If you are a leader of an organization or team, you understand what I mean. The challenge of implementing quality and cost recovery initiatives can be demanding. Resistance to change is difficult enough to overcome, but many organizations cannot seem to help themselves even when attempting to right the ship with full support of their people.

So what we have is a plethora of articles, blogs, books, conferences and webinars challenging organizations to "get Lean," "be Lean," or even "think Lean."

How did we get here? It is fair to wonder how any alternative to "being Lean" was ever suggested as a business mantra in the first place. This is an important place to start if we are to fully understand the obstacles to quality improvement, as history tends to repeat itself if we are not careful. The practice of Lean, and its close cousin "Six Sigma," can offer powerful benefits to the executive that understands how to leverage the principles. And they can offer you a winning hand.

The truth is Lean and Six Sigma principles have been hiding in plain sight for centuries. Our agricultural industry depended on the application of these concepts long before the industrial revolution as a means of optimizing the yield from crop production. Fast-forward to the end of WWII and the Japanese used Lean to gain a competitive edge over other industrial nations while rebuilding their infrastructure and economy. They recognized that they could not afford to compromise on quality when they were already starting from behind in building an export-based economy.

Lean is all about accelerating the flow of value to a customer by eradicating waste. Six Sigma is about reducing defects by controlling those critical few inputs that have the most significant impact on outputs. Both approaches are powerful methods for creating a highly repeatable and reliable product or service that is ultimately "better, faster and cheaper." Some creative consultants have mashed the two together to create "Lean Six Sigma."

So with this strong and enduring credibility for Lean-inspired improvement, why do we continue to speak of it as if it were a choice? In a series of upcoming columns, I’ll be providing a roadmap for operational excellence using a variety of time-tested approaches like Lean. But first, we must confront some of the obstacles.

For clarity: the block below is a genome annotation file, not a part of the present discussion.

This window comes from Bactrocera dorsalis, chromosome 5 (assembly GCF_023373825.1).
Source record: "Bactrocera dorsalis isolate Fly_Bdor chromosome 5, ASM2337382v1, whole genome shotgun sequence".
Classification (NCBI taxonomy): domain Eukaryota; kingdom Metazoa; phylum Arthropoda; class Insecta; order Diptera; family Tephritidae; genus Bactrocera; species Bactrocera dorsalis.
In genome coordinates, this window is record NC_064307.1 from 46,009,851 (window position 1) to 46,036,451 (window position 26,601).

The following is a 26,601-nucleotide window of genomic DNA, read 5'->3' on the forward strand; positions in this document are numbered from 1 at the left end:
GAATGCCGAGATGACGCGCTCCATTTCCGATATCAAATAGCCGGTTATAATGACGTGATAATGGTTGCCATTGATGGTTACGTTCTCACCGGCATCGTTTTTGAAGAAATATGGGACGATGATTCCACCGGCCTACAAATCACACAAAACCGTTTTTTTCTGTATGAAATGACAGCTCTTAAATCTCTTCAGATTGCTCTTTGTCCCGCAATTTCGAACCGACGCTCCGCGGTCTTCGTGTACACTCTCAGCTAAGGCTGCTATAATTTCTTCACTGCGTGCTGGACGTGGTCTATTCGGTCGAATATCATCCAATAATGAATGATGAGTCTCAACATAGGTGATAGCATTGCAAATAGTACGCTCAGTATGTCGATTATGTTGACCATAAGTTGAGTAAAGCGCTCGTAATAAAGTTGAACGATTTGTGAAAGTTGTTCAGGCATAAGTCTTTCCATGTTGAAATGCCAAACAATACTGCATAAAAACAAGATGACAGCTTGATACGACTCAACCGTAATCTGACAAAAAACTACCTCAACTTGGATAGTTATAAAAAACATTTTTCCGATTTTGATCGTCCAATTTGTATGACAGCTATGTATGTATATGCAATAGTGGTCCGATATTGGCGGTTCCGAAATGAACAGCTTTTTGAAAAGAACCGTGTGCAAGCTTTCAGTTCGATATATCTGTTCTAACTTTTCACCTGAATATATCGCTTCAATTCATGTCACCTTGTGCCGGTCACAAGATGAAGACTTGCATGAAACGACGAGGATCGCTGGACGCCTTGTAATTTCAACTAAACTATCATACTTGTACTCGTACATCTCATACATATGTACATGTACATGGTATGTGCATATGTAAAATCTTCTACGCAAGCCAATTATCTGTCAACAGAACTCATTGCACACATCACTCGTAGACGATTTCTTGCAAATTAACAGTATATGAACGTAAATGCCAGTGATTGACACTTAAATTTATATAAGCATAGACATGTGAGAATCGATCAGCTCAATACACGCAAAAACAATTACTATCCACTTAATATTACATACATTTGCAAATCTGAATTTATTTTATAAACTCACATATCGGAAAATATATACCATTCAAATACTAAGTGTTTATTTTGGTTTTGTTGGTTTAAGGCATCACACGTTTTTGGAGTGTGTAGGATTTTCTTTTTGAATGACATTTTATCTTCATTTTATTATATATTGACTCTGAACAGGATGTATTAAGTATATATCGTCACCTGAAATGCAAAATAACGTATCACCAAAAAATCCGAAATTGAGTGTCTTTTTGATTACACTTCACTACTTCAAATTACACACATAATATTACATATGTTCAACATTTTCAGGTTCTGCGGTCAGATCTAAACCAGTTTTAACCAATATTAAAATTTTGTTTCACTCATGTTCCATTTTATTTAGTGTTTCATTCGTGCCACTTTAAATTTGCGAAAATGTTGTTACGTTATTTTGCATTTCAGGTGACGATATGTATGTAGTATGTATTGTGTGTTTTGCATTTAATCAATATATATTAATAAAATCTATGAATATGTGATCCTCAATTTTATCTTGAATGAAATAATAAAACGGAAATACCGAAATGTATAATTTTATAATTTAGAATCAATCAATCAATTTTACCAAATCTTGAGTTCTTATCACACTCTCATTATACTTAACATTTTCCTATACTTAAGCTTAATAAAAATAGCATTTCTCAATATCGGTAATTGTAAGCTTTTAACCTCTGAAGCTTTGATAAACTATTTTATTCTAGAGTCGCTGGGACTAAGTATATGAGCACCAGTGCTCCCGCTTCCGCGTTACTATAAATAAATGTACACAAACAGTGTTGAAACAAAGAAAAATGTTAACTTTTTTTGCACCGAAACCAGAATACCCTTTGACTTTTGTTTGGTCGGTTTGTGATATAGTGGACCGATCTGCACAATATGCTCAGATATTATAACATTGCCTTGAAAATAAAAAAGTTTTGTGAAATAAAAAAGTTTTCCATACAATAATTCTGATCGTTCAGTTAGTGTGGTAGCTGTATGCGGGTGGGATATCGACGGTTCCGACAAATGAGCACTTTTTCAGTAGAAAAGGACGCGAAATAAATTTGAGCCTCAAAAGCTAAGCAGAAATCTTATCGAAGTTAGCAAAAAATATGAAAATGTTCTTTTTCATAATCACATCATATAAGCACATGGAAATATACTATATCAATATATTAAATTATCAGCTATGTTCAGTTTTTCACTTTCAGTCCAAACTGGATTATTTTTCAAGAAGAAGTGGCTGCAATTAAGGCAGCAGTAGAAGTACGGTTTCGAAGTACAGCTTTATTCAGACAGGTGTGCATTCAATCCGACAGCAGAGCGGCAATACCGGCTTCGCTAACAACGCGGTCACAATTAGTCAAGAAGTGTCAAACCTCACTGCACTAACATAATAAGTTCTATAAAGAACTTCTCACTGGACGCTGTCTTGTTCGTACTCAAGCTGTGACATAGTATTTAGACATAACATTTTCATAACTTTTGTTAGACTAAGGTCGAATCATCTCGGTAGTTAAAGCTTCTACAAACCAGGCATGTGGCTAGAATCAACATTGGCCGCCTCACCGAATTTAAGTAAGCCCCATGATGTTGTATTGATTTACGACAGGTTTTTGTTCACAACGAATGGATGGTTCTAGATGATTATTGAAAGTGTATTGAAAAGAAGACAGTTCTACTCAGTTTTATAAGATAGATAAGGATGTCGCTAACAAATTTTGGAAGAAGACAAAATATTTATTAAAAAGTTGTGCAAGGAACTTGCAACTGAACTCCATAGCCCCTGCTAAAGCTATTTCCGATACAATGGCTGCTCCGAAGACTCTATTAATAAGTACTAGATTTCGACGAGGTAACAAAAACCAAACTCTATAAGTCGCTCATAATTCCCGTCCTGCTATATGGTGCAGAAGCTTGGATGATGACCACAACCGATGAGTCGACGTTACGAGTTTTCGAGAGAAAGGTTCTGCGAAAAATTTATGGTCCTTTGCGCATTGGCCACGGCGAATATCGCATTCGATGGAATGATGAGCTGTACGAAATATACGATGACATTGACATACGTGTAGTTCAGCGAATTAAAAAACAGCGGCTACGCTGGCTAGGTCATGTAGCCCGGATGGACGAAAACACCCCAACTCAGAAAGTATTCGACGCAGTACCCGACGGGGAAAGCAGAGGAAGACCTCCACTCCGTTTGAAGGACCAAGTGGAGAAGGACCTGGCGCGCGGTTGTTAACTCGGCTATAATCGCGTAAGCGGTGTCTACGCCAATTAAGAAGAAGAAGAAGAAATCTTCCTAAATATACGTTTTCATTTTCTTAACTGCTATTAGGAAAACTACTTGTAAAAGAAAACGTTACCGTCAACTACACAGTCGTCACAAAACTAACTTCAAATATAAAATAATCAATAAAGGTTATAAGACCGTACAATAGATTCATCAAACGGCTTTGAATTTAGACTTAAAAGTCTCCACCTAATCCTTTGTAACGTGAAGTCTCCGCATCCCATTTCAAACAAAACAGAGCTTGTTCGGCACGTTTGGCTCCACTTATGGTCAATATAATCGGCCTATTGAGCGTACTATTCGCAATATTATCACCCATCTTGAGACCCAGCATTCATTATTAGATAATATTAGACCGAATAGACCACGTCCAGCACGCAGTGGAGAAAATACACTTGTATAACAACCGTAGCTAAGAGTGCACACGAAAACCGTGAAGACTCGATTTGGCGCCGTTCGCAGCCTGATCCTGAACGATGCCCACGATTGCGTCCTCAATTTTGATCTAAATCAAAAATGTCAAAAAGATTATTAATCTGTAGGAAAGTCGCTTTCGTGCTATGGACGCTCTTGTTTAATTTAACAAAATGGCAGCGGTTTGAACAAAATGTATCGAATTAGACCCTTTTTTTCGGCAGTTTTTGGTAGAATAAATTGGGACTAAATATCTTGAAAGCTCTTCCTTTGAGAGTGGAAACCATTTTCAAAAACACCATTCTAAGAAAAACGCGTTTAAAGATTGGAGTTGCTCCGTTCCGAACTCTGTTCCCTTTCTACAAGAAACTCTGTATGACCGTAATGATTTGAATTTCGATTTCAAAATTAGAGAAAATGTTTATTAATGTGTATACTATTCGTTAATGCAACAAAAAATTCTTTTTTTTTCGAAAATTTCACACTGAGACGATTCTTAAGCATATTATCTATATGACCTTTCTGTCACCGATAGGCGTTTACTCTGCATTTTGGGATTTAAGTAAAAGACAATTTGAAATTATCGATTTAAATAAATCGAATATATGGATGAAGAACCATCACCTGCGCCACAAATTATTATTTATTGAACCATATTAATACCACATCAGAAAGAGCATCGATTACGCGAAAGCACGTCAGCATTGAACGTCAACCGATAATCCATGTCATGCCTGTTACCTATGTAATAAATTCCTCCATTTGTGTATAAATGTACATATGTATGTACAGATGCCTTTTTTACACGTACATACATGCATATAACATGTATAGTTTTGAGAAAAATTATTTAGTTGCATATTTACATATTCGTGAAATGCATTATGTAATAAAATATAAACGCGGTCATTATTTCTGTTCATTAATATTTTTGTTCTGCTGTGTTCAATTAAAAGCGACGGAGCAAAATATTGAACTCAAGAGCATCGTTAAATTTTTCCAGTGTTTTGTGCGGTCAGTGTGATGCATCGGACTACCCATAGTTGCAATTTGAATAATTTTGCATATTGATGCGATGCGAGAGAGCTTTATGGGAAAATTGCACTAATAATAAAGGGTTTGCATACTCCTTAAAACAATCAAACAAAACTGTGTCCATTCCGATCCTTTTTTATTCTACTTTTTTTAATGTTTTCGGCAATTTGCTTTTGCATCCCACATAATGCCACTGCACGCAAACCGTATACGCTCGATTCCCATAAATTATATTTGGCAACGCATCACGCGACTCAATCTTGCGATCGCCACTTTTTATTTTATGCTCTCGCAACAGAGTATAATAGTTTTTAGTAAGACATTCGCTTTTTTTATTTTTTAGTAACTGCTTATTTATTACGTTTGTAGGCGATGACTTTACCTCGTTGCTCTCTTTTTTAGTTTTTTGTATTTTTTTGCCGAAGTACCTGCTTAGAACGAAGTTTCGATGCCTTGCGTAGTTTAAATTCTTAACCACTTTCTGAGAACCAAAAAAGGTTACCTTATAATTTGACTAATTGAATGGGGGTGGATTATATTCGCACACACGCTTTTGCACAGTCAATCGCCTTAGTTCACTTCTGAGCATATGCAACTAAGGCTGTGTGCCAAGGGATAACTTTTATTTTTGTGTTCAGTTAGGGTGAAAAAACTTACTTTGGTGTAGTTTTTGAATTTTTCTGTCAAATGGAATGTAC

Desire for feature-rich and flexible design. We live in a society in which "instant gratification takes too long." Customers want products to be feature-rich, with lots of options, and available to us instantly. We want processes that are flexible and customizable. As appealing as this may sound, the more flexible a product, the more complex the design, because the design must anticipate near infinite requirements. This is particularly true in the tech industry where the creation of so many capabilities leaves the consumer to wonder simply "how do I turn it off."

While it is not impossible to practice Lean under these conditions, it does present an additional challenge to streamline every step in the manufacturing life cycle. But there remains great potential to create a design and deployment protocol that is efficient and with minimal rework (i.e. "defect free"), and will challenge the manager to constantly ask the right questions, starting with "why?"

As a product manager in a rapidly growing software company, I was constantly hearing from my clients about desired new features, capabilities and especially, system reports. "We want to have a report that will tell us ..." was a common refrain, or "we want to be able to ..." Initially, my desire was to make my customers happy by simply promising the capability in the next release - and I wrongly interpreted this as making us more responsive and competitive. But when I started to push back with "why?," it was surprising how many times we found the customer could accomplish their objectives with the existing capabilities in place. Additional complexity and production cost averted!

Granted, this is an intuitive solution, and you didn’t need an article to tell you about it. In the coming months, however, I’ll dig deeper into the "systems thinking" behind Lean and Six Sigma for the manager that wants to adapt best demonstrated practices into their organization. And since you can expect a bit of resistance along the way, we will also talk about how to leverage the concepts of emotionally intelligent leadership, helping you to become the leader you wish to be.

I hope you’ll join me on this journey!